Exercise benefits for osteoporosis

Following a structured exercise programme is a key factor in osteoporosis prevention. Ideally, look to build up bone mass before the age of 35 and then maintain activity levels thereafter.

However, studies have shown that correctly prescribed exercise can significantly help and offset osteoporosis at any age. Your training should fall into two separate categories:

1) Impact activities
2) Resistance training

To maximise your anti-osteoporosis training benefits, it is important to include both types of exercise in your training sessions.

Impact activities and exercises

Any form of exercise where you are supporting your own bodyweight, contributes to bone strength. The impact of activities like walking, jogging, racket sports such as tennis, squash etc. stimulates your bones to develop a thicker, stronger, structure and hence the likelihood of fractures is reduced. Conversely, activities where you are sitting down or your weight is supported, such as swimming (although an excellent aerobic exercise), do not build bone strength. For maximum benefits, carry out impact activities at least three times per week for a minimum of 20 minutes at a time.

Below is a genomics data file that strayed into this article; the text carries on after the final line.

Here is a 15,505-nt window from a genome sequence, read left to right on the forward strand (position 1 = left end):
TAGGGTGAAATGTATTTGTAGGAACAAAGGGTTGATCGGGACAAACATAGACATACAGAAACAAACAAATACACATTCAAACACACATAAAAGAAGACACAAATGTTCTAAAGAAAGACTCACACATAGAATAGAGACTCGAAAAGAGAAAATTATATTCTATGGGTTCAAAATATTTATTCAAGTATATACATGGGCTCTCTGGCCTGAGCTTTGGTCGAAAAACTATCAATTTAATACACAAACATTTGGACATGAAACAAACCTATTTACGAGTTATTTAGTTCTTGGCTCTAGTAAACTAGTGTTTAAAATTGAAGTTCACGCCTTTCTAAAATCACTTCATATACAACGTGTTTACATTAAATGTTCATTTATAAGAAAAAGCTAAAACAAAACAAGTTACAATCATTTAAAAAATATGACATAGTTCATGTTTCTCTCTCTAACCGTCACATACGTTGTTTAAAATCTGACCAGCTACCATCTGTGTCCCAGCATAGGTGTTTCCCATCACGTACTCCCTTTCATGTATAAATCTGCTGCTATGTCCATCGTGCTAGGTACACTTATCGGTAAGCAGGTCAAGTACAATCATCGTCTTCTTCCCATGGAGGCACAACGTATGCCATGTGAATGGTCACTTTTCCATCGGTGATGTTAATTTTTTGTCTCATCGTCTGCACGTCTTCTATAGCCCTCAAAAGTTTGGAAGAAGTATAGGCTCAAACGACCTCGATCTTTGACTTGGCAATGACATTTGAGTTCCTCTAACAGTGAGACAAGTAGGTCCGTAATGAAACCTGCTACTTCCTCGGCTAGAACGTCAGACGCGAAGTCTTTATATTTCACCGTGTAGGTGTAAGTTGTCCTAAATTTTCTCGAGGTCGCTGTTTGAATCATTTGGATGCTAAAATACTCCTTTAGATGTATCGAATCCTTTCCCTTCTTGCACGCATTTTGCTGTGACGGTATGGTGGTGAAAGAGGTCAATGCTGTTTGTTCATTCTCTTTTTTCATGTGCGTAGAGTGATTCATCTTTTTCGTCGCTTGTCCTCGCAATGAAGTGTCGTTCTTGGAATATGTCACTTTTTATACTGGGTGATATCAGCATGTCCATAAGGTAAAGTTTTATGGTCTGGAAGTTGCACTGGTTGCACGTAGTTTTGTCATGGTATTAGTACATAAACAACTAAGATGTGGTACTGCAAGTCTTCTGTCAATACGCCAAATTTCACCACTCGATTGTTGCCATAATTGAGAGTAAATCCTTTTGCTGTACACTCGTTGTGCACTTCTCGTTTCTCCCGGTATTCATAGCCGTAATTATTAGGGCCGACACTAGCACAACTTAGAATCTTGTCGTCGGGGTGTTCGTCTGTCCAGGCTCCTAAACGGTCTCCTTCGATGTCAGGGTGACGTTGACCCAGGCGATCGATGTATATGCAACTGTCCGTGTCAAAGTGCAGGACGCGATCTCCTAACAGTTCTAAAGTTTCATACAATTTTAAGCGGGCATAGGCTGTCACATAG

Impact activities for bone strength Low impact activities (less suitable for bone strength)
Walking Swimming
Jogging Rowing
Running Cycling
Skipping Hand cycling
Aerobics classes Yoga
Sports such as tennis, squash, badminton, etc. Cross-trainers

Resistance training

Lifting weights is the other key factor in preventing osteoporosis. Consider the physiology of what happens when you lift a weight:

Muscles are attached to tendons, which are attached to the bones of your skeleton.
A muscle or muscles contract.
The muscle contraction pulls on tendons.
The tendons pull on bones to achieve the desired movement.

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